Hijab in post revolutionary Iran

An Iranian woman (most likely a leftist) holding a rifle  celebrates the end of monarchy

An Iranian woman holding a rifle celebrates the end of monarchy - Kayhan, February 14, 1979


Grand Ayatollah Mahmoud Taleghani states that hijab is not mandatory - Ettela'at Daily, March 11, 1979

Grand Ayatollah Taleghani "hijab is not mandatory" - Ettela'at Daily, March 11, 1979
Note: This is not an official government standing on Hijab. The views expressed are solely his own.


Imam agrees with Grand Ayatollah Taleghani's views on hijab without further elaboration

Imam agrees with Grand Ayatollah Taleghani's views on hijab without further elaboration.

Iranian lawyers thank the government of Bazargan

Iranian lawyers thank the government of Bazargan

Schoolgirl responds to Simin Daneshvar

A schoolgirl responds to Simin Daneshvar

The Hijab Debate in Iranian Newspapers

Imam's view on Hijab - Ettela'at Daily, 17 Esfand 1357 (Feb. 1979)

The Hijab Debate in Iranian Newspapers

The Hijab Debate in Iranian Newspapers - 1979


Pro Hijab Demonstrators

Pro Hijab Demonstrators

Hijab doesn't mean wearing the chador

Hijab doesn't mean wearing the chador - 1979


Iranian women demonstrating againt the Islamic hijabIranian women demonstrating againt the hijab in Tehran streets

Iranian women demonstrating againt the Islamic hijab - 1979


Iranian women demonstrating againt the Islamic hijab at the judiciary

Iranian women demonstrating againt the Islamic hijab at the Judiciary - 1979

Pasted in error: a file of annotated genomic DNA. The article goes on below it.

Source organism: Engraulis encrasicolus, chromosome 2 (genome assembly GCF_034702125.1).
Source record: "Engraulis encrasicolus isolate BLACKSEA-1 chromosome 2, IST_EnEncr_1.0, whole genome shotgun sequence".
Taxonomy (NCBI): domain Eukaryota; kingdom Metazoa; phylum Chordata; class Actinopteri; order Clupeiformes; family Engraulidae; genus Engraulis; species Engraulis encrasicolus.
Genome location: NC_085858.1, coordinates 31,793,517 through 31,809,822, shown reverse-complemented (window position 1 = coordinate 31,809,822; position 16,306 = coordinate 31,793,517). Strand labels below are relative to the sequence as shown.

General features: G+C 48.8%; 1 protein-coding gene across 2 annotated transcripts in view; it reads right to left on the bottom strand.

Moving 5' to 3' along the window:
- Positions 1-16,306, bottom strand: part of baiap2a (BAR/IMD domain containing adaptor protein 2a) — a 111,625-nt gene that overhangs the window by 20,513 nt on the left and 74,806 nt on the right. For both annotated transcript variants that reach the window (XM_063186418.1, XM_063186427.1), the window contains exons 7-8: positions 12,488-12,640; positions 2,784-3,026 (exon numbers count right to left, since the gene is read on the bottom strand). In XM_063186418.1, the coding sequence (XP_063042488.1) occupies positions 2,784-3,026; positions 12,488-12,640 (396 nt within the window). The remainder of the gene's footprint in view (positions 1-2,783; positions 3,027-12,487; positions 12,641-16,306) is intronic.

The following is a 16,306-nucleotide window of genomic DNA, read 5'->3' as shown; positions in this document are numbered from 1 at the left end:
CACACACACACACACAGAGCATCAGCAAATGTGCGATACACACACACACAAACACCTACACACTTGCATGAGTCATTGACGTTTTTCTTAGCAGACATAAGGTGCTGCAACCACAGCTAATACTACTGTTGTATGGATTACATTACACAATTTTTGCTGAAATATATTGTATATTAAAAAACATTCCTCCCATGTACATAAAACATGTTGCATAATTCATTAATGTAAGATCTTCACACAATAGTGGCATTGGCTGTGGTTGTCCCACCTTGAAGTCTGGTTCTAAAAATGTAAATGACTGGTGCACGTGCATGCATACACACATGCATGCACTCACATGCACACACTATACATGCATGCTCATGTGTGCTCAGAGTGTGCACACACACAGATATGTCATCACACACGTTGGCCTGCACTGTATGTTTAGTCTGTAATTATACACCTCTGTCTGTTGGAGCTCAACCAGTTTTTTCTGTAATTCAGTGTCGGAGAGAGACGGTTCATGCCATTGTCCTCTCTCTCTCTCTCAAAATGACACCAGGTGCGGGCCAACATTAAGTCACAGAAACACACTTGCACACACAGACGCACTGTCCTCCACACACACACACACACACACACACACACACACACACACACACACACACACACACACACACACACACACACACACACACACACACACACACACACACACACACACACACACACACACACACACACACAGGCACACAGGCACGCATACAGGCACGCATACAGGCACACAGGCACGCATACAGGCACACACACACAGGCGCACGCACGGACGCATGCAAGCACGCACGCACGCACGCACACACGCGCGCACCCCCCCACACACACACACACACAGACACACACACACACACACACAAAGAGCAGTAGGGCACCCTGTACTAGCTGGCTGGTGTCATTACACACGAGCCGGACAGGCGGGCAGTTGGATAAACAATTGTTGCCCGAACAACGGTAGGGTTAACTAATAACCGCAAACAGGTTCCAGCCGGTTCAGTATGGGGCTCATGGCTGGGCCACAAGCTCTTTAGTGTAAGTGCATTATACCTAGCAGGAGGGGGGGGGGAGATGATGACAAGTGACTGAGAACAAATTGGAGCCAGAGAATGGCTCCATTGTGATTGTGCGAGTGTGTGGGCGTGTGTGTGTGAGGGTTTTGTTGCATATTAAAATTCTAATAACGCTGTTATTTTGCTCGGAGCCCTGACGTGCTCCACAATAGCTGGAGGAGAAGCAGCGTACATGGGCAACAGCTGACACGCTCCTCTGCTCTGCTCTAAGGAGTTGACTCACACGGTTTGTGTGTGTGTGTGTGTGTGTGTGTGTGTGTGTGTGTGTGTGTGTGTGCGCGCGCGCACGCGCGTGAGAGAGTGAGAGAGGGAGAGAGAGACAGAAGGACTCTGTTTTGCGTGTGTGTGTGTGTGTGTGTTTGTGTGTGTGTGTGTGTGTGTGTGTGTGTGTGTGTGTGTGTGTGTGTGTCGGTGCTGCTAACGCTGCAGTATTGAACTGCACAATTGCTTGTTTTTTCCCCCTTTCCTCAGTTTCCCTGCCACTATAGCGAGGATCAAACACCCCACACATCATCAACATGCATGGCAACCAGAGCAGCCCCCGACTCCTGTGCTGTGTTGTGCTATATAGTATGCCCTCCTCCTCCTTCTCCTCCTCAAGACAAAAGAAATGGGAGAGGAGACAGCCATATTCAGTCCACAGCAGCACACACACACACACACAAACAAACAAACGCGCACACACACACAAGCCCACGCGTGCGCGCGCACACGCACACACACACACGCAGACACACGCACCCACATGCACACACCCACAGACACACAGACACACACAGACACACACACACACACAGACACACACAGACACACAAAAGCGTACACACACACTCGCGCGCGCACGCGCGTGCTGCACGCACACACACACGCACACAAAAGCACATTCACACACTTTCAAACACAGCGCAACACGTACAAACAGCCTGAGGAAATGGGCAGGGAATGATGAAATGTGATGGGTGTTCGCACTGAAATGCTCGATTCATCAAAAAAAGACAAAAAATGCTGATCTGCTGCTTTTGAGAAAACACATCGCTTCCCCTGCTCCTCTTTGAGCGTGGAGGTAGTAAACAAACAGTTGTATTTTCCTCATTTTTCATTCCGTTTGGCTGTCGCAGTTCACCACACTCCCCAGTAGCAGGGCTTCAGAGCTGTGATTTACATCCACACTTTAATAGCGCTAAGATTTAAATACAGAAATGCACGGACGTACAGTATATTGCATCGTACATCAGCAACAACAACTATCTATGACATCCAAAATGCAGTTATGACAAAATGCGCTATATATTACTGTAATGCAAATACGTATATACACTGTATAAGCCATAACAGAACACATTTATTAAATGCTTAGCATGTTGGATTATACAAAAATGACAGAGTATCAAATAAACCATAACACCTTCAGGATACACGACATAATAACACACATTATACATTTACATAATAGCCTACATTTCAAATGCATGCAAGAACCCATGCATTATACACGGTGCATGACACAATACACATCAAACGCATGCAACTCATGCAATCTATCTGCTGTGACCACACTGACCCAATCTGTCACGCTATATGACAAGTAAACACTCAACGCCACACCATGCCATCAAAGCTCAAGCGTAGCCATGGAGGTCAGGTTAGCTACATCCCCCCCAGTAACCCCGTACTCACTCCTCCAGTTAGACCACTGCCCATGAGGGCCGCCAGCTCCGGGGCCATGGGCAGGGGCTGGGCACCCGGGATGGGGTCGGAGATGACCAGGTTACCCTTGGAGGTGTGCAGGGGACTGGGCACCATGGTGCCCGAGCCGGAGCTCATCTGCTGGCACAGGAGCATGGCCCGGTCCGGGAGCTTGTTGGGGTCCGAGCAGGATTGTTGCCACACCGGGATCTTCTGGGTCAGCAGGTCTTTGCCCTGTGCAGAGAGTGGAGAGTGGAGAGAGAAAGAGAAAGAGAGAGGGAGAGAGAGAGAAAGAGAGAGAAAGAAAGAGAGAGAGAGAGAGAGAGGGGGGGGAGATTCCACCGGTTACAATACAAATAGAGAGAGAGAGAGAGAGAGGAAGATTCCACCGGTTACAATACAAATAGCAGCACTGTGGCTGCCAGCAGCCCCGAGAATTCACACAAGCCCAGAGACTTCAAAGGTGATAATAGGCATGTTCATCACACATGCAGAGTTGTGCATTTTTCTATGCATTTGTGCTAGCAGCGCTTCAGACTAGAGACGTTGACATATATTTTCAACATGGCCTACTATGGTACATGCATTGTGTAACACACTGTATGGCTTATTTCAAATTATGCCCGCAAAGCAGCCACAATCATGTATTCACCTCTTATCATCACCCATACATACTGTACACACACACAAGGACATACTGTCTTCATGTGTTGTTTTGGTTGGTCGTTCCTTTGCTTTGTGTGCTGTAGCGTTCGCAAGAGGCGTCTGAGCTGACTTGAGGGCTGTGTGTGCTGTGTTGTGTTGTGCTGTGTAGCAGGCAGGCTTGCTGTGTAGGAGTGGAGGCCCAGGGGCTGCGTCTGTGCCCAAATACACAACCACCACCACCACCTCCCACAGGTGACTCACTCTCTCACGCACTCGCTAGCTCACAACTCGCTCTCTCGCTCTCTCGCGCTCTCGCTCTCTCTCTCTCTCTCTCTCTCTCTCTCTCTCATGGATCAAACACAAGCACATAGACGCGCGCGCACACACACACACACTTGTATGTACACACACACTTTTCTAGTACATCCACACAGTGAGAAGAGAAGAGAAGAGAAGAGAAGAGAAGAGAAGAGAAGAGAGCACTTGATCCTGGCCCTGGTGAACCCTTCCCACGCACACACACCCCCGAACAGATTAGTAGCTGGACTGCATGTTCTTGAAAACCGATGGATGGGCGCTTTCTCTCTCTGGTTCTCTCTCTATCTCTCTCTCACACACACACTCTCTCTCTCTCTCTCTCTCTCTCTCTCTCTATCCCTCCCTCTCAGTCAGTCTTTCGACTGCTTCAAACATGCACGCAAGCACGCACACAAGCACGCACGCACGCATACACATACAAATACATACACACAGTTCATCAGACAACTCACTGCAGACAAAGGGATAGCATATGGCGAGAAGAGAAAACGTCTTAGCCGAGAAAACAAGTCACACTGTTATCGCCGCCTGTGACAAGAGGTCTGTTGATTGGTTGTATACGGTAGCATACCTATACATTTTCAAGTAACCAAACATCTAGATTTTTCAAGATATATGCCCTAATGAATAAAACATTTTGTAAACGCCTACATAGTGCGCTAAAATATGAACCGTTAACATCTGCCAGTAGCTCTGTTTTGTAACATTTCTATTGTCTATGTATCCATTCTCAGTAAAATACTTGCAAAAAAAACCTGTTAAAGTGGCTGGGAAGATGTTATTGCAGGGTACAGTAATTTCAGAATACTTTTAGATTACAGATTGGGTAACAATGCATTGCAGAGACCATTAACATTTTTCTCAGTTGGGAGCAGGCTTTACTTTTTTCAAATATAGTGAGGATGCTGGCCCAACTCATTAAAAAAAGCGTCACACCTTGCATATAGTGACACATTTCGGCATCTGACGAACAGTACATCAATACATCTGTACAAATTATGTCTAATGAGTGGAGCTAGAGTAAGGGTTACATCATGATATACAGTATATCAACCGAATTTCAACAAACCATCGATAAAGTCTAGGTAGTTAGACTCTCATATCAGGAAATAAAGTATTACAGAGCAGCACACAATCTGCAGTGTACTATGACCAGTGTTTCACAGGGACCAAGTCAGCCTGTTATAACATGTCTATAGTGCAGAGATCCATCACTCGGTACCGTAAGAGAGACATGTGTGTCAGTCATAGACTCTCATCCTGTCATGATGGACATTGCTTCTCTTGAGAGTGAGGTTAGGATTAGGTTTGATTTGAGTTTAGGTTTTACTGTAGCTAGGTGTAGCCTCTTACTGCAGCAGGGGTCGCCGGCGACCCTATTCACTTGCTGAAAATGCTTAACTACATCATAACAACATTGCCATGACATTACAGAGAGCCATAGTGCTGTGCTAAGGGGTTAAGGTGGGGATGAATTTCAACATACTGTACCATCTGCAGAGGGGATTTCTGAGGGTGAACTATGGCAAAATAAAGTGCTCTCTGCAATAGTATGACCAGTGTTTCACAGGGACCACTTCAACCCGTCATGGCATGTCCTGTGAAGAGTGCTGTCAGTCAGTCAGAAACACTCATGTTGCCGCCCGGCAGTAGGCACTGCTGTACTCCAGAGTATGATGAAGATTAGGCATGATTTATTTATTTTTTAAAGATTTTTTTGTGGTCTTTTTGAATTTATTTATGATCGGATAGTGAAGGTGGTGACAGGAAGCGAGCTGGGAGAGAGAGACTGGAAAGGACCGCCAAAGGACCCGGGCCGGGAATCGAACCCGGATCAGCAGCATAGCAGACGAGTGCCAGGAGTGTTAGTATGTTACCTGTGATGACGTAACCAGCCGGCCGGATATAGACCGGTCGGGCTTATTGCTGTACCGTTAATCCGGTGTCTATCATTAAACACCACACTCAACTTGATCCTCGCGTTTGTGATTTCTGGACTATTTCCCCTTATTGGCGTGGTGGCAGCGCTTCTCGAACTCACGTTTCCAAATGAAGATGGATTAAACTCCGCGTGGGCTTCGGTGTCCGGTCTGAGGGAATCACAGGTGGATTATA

Another opinion by a cleric on Hijab

Another opinion by a cleric on Hijab - Kayhan, 1979


Imam: Women should foget the Pahalvi Era

Imam: Women should foget the Pahalvi Era "Zaman Taghoot" - Kayhan, 1979


Hijab at the workplace

Hijab at the workplace - Kayhan, 1979


Imam: Hijab must be made compulsary at government offices

Imam: Hijab must be made compulsary at government offices - Kayhan, 1979


The Hijab Debate among clerics & intellectuals

The Hijab Debate among clerics & intellectuals


Violence Against Women Will Not Be Tolerated

Violence Against Women Will Not Be Tolerated


Hijab and Islam

Just because a woman is not wearing hijab it doesn't mean she should be considered "un-Islamic"


Women demonstrating in favor of Prime Minister Bazargan

Women demonstrating in favor of Prime Minister Bazargan


Dr. Beheshti: Islam is the religion of freedom. We won't take anyone's freedom away

Islam is the religion of freedom. We won't take anyone's freedom away


Cleric expressing his views on hijab

Cleric expressing his views on hijab - Omid Javan


Cleric critical of women's right to choose what they wear

Cleric critical of women's right to choose what they wear


Police Shouldn't be excessive regarding enforcing the hijab laws

Rouhani: Police shouldn't be excessive regarding enforcing the hijab laws


Pahlavi Era magazine cover

Suggesting an alternative to the chador


Pahlavi Era magazine cover in 1968

Celebrating women's day in Iran


A beautiful Village woman

Village & nomad women have always worn some form of headcovering.


Working women at a village in Iran - ISNA

Millions of Iranian women were never affected by the new hijab law.


Female government spokesperson wearing the traditional chador - ISNA

Female government spokesperson wearing the traditional chador


Female Firefighters - ISNA

Female firefighters - The required uniform covers all the body anyway


Young women celebrating the anniversary of the revolution - Fars

Young women celebrating the anniversary of the revolution


Young women marching - Fars

Young women marching in a rally wearing "minimal" hijab


Female Voter - Mehr

A young woman wearing heavy makeup & most of her hair showing votes
in city council elections while three chadori women stand next to her.


Urban womon - ISNA

A modern urban woman wearng a long scarf & sunglasses




women at the beach - 1970s Capian Sea
Women at the beach (1970s): Posed photo shows the differences between traditional and modern lifestyles in Iran during the Pahlavi Era.